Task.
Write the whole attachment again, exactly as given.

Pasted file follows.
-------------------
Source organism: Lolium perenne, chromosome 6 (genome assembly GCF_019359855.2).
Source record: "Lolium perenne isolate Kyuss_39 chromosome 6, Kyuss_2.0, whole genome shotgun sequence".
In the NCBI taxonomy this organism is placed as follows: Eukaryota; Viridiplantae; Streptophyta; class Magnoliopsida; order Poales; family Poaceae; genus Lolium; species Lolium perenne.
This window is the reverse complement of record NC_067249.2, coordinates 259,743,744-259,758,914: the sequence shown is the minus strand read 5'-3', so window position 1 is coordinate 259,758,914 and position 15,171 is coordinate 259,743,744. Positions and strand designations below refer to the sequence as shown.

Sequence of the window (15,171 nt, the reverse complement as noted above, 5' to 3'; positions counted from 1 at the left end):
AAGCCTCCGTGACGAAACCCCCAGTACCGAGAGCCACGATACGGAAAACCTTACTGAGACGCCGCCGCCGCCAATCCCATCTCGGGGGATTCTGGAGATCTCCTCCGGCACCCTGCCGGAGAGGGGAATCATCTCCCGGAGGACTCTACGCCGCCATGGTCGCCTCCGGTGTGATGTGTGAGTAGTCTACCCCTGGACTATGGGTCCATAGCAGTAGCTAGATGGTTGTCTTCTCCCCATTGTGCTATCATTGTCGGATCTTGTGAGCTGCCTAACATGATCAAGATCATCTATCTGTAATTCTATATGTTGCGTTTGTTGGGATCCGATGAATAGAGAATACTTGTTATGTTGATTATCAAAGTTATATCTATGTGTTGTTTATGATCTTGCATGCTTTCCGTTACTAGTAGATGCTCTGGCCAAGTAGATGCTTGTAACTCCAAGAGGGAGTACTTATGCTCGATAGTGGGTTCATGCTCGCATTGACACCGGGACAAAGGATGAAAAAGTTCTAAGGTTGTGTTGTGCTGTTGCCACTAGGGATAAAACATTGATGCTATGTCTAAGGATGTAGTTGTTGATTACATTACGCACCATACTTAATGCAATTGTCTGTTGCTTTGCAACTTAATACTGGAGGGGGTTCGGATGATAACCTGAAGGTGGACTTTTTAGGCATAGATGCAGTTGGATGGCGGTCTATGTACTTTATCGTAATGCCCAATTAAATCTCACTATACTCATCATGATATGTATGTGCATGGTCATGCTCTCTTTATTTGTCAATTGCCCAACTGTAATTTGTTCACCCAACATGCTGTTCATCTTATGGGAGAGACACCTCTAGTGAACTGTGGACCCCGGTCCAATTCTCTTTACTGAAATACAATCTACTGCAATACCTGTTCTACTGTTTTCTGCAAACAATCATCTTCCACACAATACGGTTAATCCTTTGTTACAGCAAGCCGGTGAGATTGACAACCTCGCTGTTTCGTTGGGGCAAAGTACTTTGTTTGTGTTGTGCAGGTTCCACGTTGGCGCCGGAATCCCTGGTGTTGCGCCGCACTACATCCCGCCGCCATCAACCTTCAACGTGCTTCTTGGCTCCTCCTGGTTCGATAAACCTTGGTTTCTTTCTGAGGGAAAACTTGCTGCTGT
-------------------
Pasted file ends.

Source organism: Lolium perenne, chromosome 6 (genome assembly GCF_019359855.2).
Source record: "Lolium perenne isolate Kyuss_39 chromosome 6, Kyuss_2.0, whole genome shotgun sequence".
In the NCBI taxonomy this organism is placed as follows: Eukaryota; Viridiplantae; Streptophyta; class Magnoliopsida; order Poales; family Poaceae; genus Lolium; species Lolium perenne.
This window is the reverse complement of record NC_067249.2, coordinates 259,743,744-259,758,914: the sequence shown is the minus strand read 5'-3', so window position 1 is coordinate 259,758,914 and position 15,171 is coordinate 259,743,744. Positions and strand designations below refer to the sequence as shown.

Sequence of the window (15,171 nt, the reverse complement as noted above, 5' to 3'; positions counted from 1 at the left end):
AAGCCTCCGTGACGAAACCCCCAGTACCGAGAGCCACGATACGGAAAACCTTACTGAGACGCCGCCGCCGCCAATCCCATCTCGGGGGATTCTGGAGATCTCCTCCGGCACCCTGCCGGAGAGGGGAATCATCTCCCGGAGGACTCTACGCCGCCATGGTCGCCTCCGGTGTGATGTGTGAGTAGTCTACCCCTGGACTATGGGTCCATAGCAGTAGCTAGATGGTTGTCTTCTCCCCATTGTGCTATCATTGTCGGATCTTGTGAGCTGCCTAACATGATCAAGATCATCTATCTGTAATTCTATATGTTGCGTTTGTTGGGATCCGATGAATAGAGAATACTTGTTATGTTGATTATCAAAGTTATATCTATGTGTTGTTTATGATCTTGCATGCTTTCCGTTACTAGTAGATGCTCTGGCCAAGTAGATGCTTGTAACTCCAAGAGGGAGTACTTATGCTCGATAGTGGGTTCATGCTCGCATTGACACCGGGACAAAGGATGAAAAAGTTCTAAGGTTGTGTTGTGCTGTTGCCACTAGGGATAAAACATTGATGCTATGTCTAAGGATGTAGTTGTTGATTACATTACGCACCATACTTAATGCAATTGTCTGTTGCTTTGCAACTTAATACTGGAGGGGGTTCGGATGATAACCTGAAGGTGGACTTTTTAGGCATAGATGCAGTTGGATGGCGGTCTATGTACTTTATCGTAATGCCCAATTAAATCTCACTATACTCATCATGATATGTATGTGCATGGTCATGCTCTCTTTATTTGTCAATTGCCCAACTGTAATTTGTTCACCCAACATGCTGTTCATCTTATGGGAGAGACACCTCTAGTGAACTGTGGACCCCGGTCCAATTCTCTTTACTGAAATACAATCTACTGCAATACCTGTTCTACTGTTTTCTGCAAACAATCATCTTCCACACAATACGGTTAATCCTTTGTTACAGCAAGCCGGTGAGATTGACAACCTCGCTGTTTCGTTGGGGCAAAGTACTTTGTTTGTGTTGTGCAGGTTCCACGTTGGCGCCGGAATCCCTGGTGTTGCGCCGCACTACATCCCGCCGCCATCAACCTTCAACGTGCTTCTTGGCTCCTCCTGGTTCGATAAACCTTGGTTTCTTTCTGAGGGAAAACTTGCTGCTGT